Loading...
Ачааллаж байна...

Google warns Glass wearers: Quit being 'CREEPY GLASSHOLES'

Google has updated its information website for its Glass Explorer programme to include a list of "dos and don'ts" for its head-mounted computers, including one rather unexpected admonition.

"[Don't] be creepy or rude," the last item on the list cautions, "(aka, a 'Glasshole')."

It's a surprising turn of phrase, coming from Google. The Chocolate Factory has been none too pleased with the popular nickname for wearers of its Android-powered specs – enough so that some Googlers have asked The Reg if it could please stop using "Glasshole" in headlines.

Rarin' to buy an Ubuntu phone? Maybe not until 2015, Canonical man says

Commercial smartphones running the mobile version of the Ubuntu Linux distro probably won't be available through carriers until 2015 at the earliest, a Canonical spokesman has revealed.

When Canonical CEO Jane Silber first announced plans to port Ubuntu to phones last year, she said the goal was to ship the first handsets with the OS preloaded by the end of 2013.

That didn't happen, and from the sound of it, Ubuntu fans probably shouldn't hold their breath for a dedicated Ubuntu phone this year, either. Even if one does appear, it will likely be a limited-run device targeting niche

Ubuntu Touch OS wins its first smartphone partner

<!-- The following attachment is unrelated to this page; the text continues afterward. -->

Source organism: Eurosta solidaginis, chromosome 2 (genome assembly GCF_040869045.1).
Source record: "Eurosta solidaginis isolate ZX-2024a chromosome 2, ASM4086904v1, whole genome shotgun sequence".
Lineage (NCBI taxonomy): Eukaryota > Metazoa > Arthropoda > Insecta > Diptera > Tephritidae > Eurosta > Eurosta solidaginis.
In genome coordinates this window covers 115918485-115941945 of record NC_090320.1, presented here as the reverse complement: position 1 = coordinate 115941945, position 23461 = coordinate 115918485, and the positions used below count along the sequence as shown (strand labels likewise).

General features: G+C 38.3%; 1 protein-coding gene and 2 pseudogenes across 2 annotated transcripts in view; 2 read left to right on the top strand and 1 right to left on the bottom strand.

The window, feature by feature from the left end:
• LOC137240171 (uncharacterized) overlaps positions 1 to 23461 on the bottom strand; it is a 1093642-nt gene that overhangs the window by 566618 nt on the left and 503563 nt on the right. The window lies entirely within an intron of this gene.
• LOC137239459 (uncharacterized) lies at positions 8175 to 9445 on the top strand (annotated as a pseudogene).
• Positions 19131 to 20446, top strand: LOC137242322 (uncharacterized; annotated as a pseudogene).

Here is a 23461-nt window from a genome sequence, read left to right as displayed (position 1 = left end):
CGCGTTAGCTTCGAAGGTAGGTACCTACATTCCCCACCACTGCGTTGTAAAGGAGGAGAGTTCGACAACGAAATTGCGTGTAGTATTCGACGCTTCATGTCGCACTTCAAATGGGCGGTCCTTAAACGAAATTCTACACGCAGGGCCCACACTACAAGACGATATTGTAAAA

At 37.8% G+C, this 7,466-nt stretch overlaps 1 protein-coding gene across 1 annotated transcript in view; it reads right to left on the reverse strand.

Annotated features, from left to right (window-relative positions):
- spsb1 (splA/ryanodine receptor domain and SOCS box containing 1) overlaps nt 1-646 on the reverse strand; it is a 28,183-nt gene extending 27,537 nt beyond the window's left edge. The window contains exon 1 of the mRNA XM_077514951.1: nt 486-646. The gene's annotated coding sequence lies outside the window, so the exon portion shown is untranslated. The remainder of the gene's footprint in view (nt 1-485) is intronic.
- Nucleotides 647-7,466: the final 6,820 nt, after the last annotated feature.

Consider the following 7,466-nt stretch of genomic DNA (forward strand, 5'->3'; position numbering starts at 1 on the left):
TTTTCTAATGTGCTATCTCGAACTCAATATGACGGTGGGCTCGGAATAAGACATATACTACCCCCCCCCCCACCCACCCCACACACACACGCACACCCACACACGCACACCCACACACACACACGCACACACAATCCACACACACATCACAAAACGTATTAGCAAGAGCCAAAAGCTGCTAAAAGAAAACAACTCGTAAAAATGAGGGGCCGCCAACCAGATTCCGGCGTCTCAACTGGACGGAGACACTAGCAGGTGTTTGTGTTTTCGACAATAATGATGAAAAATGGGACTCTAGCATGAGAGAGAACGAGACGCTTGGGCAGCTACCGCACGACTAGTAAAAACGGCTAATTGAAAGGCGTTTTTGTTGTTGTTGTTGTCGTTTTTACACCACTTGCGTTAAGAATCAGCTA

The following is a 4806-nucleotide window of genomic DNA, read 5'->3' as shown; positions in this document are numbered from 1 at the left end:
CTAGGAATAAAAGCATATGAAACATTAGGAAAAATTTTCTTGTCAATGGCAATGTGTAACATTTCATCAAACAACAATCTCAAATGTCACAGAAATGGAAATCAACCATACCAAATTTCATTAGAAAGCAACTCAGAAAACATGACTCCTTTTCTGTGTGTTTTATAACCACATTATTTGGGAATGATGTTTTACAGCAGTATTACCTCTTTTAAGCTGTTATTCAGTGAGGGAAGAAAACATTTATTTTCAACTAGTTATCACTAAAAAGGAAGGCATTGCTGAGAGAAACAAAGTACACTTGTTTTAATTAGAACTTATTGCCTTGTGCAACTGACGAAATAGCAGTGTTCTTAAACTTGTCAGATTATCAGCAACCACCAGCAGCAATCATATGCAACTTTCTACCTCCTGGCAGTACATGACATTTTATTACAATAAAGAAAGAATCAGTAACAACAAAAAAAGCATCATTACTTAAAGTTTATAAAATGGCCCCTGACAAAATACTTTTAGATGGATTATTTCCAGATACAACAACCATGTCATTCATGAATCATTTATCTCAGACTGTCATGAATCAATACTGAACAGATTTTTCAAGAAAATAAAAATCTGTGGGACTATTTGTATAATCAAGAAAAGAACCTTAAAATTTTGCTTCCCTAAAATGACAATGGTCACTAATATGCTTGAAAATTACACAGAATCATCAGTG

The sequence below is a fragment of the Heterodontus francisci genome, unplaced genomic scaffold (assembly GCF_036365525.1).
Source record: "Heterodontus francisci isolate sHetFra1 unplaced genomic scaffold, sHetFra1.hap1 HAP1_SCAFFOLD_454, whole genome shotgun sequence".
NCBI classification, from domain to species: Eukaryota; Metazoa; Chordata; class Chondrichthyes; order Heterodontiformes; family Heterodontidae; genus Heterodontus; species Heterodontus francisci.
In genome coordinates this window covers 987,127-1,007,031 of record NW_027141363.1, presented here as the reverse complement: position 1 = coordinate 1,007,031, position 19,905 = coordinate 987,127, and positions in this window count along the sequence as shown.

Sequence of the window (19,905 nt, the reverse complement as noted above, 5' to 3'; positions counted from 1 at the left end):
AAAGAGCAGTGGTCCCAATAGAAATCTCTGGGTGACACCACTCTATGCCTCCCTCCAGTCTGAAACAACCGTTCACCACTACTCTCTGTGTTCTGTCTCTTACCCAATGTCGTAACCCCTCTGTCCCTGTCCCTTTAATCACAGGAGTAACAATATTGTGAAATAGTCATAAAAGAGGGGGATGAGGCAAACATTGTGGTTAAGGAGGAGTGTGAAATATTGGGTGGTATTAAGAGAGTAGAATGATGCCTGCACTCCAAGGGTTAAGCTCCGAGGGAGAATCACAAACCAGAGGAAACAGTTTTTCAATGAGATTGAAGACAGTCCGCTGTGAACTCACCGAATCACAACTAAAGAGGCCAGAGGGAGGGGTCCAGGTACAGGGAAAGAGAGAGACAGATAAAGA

Canonical and Ubuntu founder Mark Shuttleworth

Canonical and Ubuntu founder Mark Shuttleworth

(Credit: Stephen Shankland/CNET)

PARIS -- Ubuntu Touch has its first customer, CNET has learned.

Canonical has just signed its first deal to supply a smartphone with its mobile operating system, Canonical founder and product strategy leader Mark Shuttleworth revealed in an interview here at the LeWeb conference. He wouldn't say which company has agreed to use the Linux-based OS, but said it will be offered on high-end phones in 2014.

"We have concluded our first set of agreements to ship Ubuntu on mobile phones," Shuttleworth said.

'No permission' Android apps can see and share your data

STORY HIGHLIGHTS
  • "No-permission" Android apps can access potentially sensitive data on your phone
  • The bigger problem isn't malicious exploitation, but rather that app developers are "sloppy"
  • Don't install apps that require too many permissions, and report any suspicious activity



Editor's note:
Amy Gahran writes about mobile tech for CNN.com. She is a San Francisco Bay Area writer and media consultant whose blog, Contentious.com, explores how people communicate in the online age.

(CNN) -- Savvy Android users tend to be wary of installing apps that request seemingly unnecessary